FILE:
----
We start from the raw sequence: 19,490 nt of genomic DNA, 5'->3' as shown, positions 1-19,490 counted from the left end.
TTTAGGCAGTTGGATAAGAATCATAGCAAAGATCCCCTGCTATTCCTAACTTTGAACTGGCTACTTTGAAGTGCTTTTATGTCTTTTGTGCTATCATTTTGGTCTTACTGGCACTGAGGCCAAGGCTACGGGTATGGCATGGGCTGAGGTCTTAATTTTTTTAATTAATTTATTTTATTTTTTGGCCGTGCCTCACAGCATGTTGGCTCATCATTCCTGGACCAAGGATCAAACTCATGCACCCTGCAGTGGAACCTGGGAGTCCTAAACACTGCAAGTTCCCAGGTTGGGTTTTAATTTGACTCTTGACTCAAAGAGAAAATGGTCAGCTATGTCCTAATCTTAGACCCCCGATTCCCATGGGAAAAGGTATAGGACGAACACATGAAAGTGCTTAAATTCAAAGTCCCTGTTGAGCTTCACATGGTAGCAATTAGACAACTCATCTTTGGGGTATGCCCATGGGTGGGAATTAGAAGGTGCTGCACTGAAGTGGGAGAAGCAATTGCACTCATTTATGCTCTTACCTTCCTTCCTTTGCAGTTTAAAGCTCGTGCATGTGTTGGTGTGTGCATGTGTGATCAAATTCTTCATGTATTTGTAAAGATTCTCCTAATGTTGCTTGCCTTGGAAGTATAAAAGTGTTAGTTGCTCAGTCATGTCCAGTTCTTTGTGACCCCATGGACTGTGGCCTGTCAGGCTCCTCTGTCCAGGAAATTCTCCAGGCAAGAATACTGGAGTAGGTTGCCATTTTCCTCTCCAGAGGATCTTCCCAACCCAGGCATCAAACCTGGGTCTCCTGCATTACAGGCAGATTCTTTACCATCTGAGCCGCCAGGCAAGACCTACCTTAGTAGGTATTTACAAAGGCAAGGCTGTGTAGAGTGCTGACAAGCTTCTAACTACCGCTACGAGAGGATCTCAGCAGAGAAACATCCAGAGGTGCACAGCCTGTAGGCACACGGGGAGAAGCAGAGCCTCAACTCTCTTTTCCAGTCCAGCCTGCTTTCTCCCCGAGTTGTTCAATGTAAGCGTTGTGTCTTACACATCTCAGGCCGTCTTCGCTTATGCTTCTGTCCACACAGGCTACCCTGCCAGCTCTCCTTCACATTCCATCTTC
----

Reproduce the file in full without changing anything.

We start from the raw sequence: 19,490 nt of genomic DNA, 5'->3' as shown, positions 1-19,490 counted from the left end.
TTTAGGCAGTTGGATAAGAATCATAGCAAAGATCCCCTGCTATTCCTAACTTTGAACTGGCTACTTTGAAGTGCTTTTATGTCTTTTGTGCTATCATTTTGGTCTTACTGGCACTGAGGCCAAGGCTACGGGTATGGCATGGGCTGAGGTCTTAATTTTTTTAATTAATTTATTTTATTTTTTGGCCGTGCCTCACAGCATGTTGGCTCATCATTCCTGGACCAAGGATCAAACTCATGCACCCTGCAGTGGAACCTGGGAGTCCTAAACACTGCAAGTTCCCAGGTTGGGTTTTAATTTGACTCTTGACTCAAAGAGAAAATGGTCAGCTATGTCCTAATCTTAGACCCCCGATTCCCATGGGAAAAGGTATAGGACGAACACATGAAAGTGCTTAAATTCAAAGTCCCTGTTGAGCTTCACATGGTAGCAATTAGACAACTCATCTTTGGGGTATGCCCATGGGTGGGAATTAGAAGGTGCTGCACTGAAGTGGGAGAAGCAATTGCACTCATTTATGCTCTTACCTTCCTTCCTTTGCAGTTTAAAGCTCGTGCATGTGTTGGTGTGTGCATGTGTGATCAAATTCTTCATGTATTTGTAAAGATTCTCCTAATGTTGCTTGCCTTGGAAGTATAAAAGTGTTAGTTGCTCAGTCATGTCCAGTTCTTTGTGACCCCATGGACTGTGGCCTGTCAGGCTCCTCTGTCCAGGAAATTCTCCAGGCAAGAATACTGGAGTAGGTTGCCATTTTCCTCTCCAGAGGATCTTCCCAACCCAGGCATCAAACCTGGGTCTCCTGCATTACAGGCAGATTCTTTACCATCTGAGCCGCCAGGCAAGACCTACCTTAGTAGGTATTTACAAAGGCAAGGCTGTGTAGAGTGCTGACAAGCTTCTAACTACCGCTACGAGAGGATCTCAGCAGAGAAACATCCAGAGGTGCACAGCCTGTAGGCACACGGGGAGAAGCAGAGCCTCAACTCTCTTTTCCAGTCCAGCCTGCTTTCTCCCCGAGTTGTTCAATGTAAGCGTTGTGTCTTACACATCTCAGGCCGTCTTCGCTTATGCTTCTGTCCACACAGGCTACCCTGCCAGCTCTCCTTCACATTCCATCTTC